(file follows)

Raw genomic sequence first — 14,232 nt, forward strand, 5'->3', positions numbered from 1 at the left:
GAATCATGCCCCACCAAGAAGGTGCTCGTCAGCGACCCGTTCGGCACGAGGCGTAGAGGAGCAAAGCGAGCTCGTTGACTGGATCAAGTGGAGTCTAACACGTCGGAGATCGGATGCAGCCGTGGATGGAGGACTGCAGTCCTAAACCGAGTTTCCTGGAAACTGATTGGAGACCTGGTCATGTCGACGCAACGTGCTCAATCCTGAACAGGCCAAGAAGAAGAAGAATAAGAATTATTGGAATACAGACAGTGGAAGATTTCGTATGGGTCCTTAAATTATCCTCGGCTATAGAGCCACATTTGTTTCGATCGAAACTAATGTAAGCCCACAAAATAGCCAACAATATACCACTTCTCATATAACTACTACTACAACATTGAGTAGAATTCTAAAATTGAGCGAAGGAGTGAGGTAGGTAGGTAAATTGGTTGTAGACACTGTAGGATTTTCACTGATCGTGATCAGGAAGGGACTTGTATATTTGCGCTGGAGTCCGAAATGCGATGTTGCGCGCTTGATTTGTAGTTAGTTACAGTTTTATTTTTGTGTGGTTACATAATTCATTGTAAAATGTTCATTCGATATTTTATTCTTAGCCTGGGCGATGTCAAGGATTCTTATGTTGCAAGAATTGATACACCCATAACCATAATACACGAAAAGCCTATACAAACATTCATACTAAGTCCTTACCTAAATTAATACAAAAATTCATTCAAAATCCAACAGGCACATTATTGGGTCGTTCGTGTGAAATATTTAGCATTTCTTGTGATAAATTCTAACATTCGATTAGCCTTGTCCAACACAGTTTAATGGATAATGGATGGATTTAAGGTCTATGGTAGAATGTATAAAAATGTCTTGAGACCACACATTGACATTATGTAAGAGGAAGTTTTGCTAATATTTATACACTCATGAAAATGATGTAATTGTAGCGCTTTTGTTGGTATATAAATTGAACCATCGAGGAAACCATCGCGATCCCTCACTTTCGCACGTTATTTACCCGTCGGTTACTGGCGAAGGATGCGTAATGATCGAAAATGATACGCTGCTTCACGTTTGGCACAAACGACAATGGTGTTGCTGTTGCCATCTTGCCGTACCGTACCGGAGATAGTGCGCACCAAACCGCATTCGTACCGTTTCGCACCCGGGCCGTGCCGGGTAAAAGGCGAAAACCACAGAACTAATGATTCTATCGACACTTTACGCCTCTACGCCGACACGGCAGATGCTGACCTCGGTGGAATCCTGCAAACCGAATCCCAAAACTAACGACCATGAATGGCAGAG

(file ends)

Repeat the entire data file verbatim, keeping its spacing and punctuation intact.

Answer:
Raw genomic sequence first — 14,232 nt, forward strand, 5'->3', positions numbered from 1 at the left:
GAATCATGCCCCACCAAGAAGGTGCTCGTCAGCGACCCGTTCGGCACGAGGCGTAGAGGAGCAAAGCGAGCTCGTTGACTGGATCAAGTGGAGTCTAACACGTCGGAGATCGGATGCAGCCGTGGATGGAGGACTGCAGTCCTAAACCGAGTTTCCTGGAAACTGATTGGAGACCTGGTCATGTCGACGCAACGTGCTCAATCCTGAACAGGCCAAGAAGAAGAAGAATAAGAATTATTGGAATACAGACAGTGGAAGATTTCGTATGGGTCCTTAAATTATCCTCGGCTATAGAGCCACATTTGTTTCGATCGAAACTAATGTAAGCCCACAAAATAGCCAACAATATACCACTTCTCATATAACTACTACTACAACATTGAGTAGAATTCTAAAATTGAGCGAAGGAGTGAGGTAGGTAGGTAAATTGGTTGTAGACACTGTAGGATTTTCACTGATCGTGATCAGGAAGGGACTTGTATATTTGCGCTGGAGTCCGAAATGCGATGTTGCGCGCTTGATTTGTAGTTAGTTACAGTTTTATTTTTGTGTGGTTACATAATTCATTGTAAAATGTTCATTCGATATTTTATTCTTAGCCTGGGCGATGTCAAGGATTCTTATGTTGCAAGAATTGATACACCCATAACCATAATACACGAAAAGCCTATACAAACATTCATACTAAGTCCTTACCTAAATTAATACAAAAATTCATTCAAAATCCAACAGGCACATTATTGGGTCGTTCGTGTGAAATATTTAGCATTTCTTGTGATAAATTCTAACATTCGATTAGCCTTGTCCAACACAGTTTAATGGATAATGGATGGATTTAAGGTCTATGGTAGAATGTATAAAAATGTCTTGAGACCACACATTGACATTATGTAAGAGGAAGTTTTGCTAATATTTATACACTCATGAAAATGATGTAATTGTAGCGCTTTTGTTGGTATATAAATTGAACCATCGAGGAAACCATCGCGATCCCTCACTTTCGCACGTTATTTACCCGTCGGTTACTGGCGAAGGATGCGTAATGATCGAAAATGATACGCTGCTTCACGTTTGGCACAAACGACAATGGTGTTGCTGTTGCCATCTTGCCGTACCGTACCGGAGATAGTGCGCACCAAACCGCATTCGTACCGTTTCGCACCCGGGCCGTGCCGGGTAAAAGGCGAAAACCACAGAACTAATGATTCTATCGACACTTTACGCCTCTACGCCGACACGGCAGATGCTGACCTCGGTGGAATCCTGCAAACCGAATCCCAAAACTAACGACCATGAATGGCAGAG